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The 2021 budget picture is unclear – progressives need to be ready

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The timing of the FY21 budget is far from clear, and there are many ways it could play out over the coming months. Concerned Rhode Islanders need to remain vigilant — especially in light of the likelihood that it could emerge with little notice.


The $11.8 billion Fiscal Year 2020 supplemental budget, whose purpose was to fill the $250 million gap left by the economic crisis attendant to the pandemic — and to formally authorize and acknowledge certain expenditures of federal funds — passed a few days ago. The vote was 60-13 in the House and 31-7 in the Senate. Those who opposed it objected for a variety of reasons, among them the fleeting window during which the budget was available for analysis and spending on prisons and policing.

Those vote tallies look lopsided — but Rhode Island has a requirement that budgets pass with two-thirds majorities. That means they can be blocked if 26 representatives or 13 senators vote no. Government budgets are moral documents — and as the calendar and our attention turn to Fiscal Year 2021, progressives must work to organize blocs in the House and Senate that are large enough to prevent passage of an unjust budget. (Until the FY21 budget passes the state will run off of the FY20 spending plan.)

If I were in the leadership of either chamber or in the Governor’s office, staring down the FY21 budget — which most years would be passing right around now but is being delayed for at least many weeks, perhaps many months — I’d be terribly anxious about the prospect of securing that two-thirds threshold: While there were serious, legitimate reasons to have voted against the FY20 budget this week, its failings pale in comparison to what could soon befall us.

With a projected gap of on the order of $600 million, there will be no easy answers in FY21 — unless Washington comes through with a big new stimulus package, which is probably a minority likelihood in the near term. 

Without new federal support, activists have every reason to worry that austerity will be the default playbook: Remember, Governor Gina Raimondo proposed egregious cuts to the urban core (so-called “distressed” communities) in her pre-pandemic budget in January. As evidence mounts that much of the economic crisis is driven by a collapse in spending by the wealthy, we need to make the case that increasing progressive revenues would be the appropriate response.


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Low-hanging fruit would include a new, even if temporary, higher top bracket on the top 5% or so of Rhode Islanders. A one-year pause in the car tax phase-out is worth $23 million. And there are many other options.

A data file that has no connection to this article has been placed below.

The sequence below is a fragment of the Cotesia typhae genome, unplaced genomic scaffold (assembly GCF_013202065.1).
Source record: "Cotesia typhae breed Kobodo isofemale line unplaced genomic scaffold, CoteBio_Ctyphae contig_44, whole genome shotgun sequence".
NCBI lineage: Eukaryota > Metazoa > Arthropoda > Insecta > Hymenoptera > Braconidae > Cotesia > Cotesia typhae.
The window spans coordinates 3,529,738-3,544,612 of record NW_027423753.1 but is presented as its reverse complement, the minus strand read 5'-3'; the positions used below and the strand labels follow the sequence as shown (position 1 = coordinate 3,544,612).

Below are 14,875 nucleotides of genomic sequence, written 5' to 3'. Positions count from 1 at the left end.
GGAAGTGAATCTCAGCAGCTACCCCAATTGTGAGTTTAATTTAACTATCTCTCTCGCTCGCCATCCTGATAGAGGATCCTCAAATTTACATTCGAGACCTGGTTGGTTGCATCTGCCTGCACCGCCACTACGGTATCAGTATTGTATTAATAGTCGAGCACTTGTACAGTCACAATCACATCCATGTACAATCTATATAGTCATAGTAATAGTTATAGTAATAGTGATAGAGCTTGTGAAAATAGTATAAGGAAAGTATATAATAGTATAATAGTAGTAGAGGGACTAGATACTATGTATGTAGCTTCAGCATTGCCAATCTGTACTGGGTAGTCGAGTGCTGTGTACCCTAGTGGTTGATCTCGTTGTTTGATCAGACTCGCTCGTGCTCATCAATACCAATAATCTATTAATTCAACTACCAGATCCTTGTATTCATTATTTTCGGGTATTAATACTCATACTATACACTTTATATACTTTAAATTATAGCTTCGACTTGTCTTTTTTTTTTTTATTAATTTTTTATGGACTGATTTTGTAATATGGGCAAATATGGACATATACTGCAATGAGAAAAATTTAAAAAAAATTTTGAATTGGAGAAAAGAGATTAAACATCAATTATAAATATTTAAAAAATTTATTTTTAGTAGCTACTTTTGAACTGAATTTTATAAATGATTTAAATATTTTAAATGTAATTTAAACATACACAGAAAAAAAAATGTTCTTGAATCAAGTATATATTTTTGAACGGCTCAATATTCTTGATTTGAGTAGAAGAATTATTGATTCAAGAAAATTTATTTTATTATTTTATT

But beyond just making the intellectual and ideological argument, as Smith Hill leaders assess their options, now is the time for us to build power and demonstrate that the path of least resistance is one by which the state does not implement austerity — and is one which relies on new revenues to avoid cuts to cities, towns, schools, and critical services. My organization, Demand Progress, has this page up that lets you generate emails to your representative and senator in realtime to urge them to oppose austerity and Reclaim RI has a petition running, with more than 400 signatures, over here.

There is precedent for what we need to do: I wrote a few weeks back about analogous efforts a group of us undertook during the 2008-9 financial crisis — when I was a member of the House — to fight back against severe cuts that were being pushed by House and Senate leaders and the far-right Governor Don Carcieri. We didn’t win everything we wanted — but we got serious about building and wielding power and were able to meaningfully reshape the outcome. 

The timing of the FY21 budget is far from clear, and there are many ways it could play out over the coming months. Concerned Rhode Islanders need to remain vigilant — especially in light of the likelihood that it could emerge with little notice. 

It’s likely that state leaders will start by watching what Congress and Trump do over the next month or so. The $600 per-week boost to unemployment benefits that passed in the CARES Act peters out at the end of July, and could be an impetus for new federal action. Prodded along by big business, Republicans are desperate to enact a liability shield to protect against claims related to the pandemic, and the Senate could seek to drive this forward over the coming weeks. It is possible that Democrats will succeed at attaching funding to support cities and states to a package that passes during this window — or less profound, but still helpful, they might loosen restrictions on previous tranches of stimulus funds. They could also consider measures like Pramila Jayapal’s Paycheck Recovery Act, which would keep payrolls flowing — ensuring businesses stay afloat and mouths fed, with the added benefit of mitigating the anticipated collapse in income tax revenues.